Frostbite occurs because of 3 interlinked processes: (1) extracellular ice crystal formation as a direct injury, which (2) leads to oncotic fluid shifts and intracellular dehydration, and (3) ultimately cell death. The indirect injury by cold-induced vasoconstriction increases blood viscosity, microvascular thrombosis, and resultant tissue hypoxia, and this begets the final process of the release of potent inflammatory hypoxia-related mediators during the hunting reaction and with tissue reperfusion. These mediators, such as prostaglandin F2α and thromboxane A2, trigger further vasoconstriction, platelet aggregation, and blood vessel thrombosis, leading to more endothelial cell damage and further hypoxia and cell death.[3–5]
The mainstay of frostbite treatment protocol is derived from McCauley et al, which prescribed admission to hospital, rapid rewarming with water immersion at 104°F to 108°F (40°C to 42°C), tetanus prophylaxis, ibuprofen for anti-inflammatory properties, narcotic analgesics for pain control, smoking cessation, limb elevation, rest, and splinting. Since then, few major modifications in frostbite management have been introduced. Adjunctive therapies, such as early intra-arterial thrombolysis, have recently come into favor with promising results. Thrombolytic therapy has been used in frostbite injuries to limit ischemic effects by improving perfusion to affected tissues. This therapy has been shown to be effective if administered within 24 hours after rewarming frostbitten tissue.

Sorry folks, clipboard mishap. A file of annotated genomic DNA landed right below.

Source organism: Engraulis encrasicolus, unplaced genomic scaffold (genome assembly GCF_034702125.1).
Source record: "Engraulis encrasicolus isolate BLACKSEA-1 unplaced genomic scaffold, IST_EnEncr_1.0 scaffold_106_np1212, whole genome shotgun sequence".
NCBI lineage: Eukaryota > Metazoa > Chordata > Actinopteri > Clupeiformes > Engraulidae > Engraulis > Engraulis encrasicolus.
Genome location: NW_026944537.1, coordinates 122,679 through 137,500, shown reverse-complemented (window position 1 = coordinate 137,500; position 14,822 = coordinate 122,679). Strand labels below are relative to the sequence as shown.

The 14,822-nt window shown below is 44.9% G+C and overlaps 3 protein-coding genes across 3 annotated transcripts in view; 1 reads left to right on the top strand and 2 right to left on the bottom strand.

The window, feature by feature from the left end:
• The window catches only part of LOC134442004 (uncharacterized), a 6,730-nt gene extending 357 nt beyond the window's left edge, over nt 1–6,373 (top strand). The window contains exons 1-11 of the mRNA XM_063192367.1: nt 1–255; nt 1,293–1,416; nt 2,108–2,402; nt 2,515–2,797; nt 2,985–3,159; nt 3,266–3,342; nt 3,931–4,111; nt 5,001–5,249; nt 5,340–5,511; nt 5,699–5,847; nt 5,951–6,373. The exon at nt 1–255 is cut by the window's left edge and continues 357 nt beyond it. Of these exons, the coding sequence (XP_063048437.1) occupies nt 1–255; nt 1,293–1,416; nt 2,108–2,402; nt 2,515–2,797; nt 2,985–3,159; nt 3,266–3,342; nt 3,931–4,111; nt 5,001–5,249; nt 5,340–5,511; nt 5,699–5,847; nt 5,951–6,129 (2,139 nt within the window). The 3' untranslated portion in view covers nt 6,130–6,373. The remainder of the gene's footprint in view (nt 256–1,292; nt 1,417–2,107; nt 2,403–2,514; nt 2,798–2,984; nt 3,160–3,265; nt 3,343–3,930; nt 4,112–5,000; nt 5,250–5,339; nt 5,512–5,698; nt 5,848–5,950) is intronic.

Hyperbaric oxygen therapy (HBOT) treats patients with 100% oxygen at greater than 1.0 atmosphere (atm). It can be used to treat selected ischemic problem wounds, wounds caused by radiation, compromised flaps and grafts, and ischemia-reperfusion disorders. Hyperbaric oxygen therapy in a delayed setting (>24 hours) prevents complications of nonhealing wounds (eg, infection) and aids in demarcation. Studies have demonstrated improvement in graft survival from administration of HBOT before and after skin grafting. Other animal studies also support the use of HBOT in flap and graft compromise.
Hyperbaric oxygen therapy has been shown to mitigate reperfusion injuries by temporarily inhibiting neutrophil β2 integrins and inducing activity of antioxidant enzymes and anti-inflammatory proteins. As a therapy for frostbite, HBOT compensates for some microcirculatory failure and tissue hypoxia by increasing oxygen delivery to ischemic tissues directly via elevated arterial oxygen concentration and indirectly via angiogenesis and resolution of tissue edema. It also has demonstrated additional physiologic effects that may promote healing of frostbite injuries.
Hyperbaric oxygen therapy has been used as an adjunctive therapy for frostbite for more than 50 years. Both animal studies and human case reports have described favorable results with the use of HBOT in frostbite injuries.[11–15] However, previous reports of HBOT for this indication have been limited by small sample sizes, with the highest reported cohort being 10 patients. To further the research in this area, the authors aimed to describe the usage patterns, side effects, and outcomes of HBOT at the pediatric and adult institutions of a major Canadian university hospital.
Wounds. 2019;31(12):322-325. © 2019 HMP Communications, LLC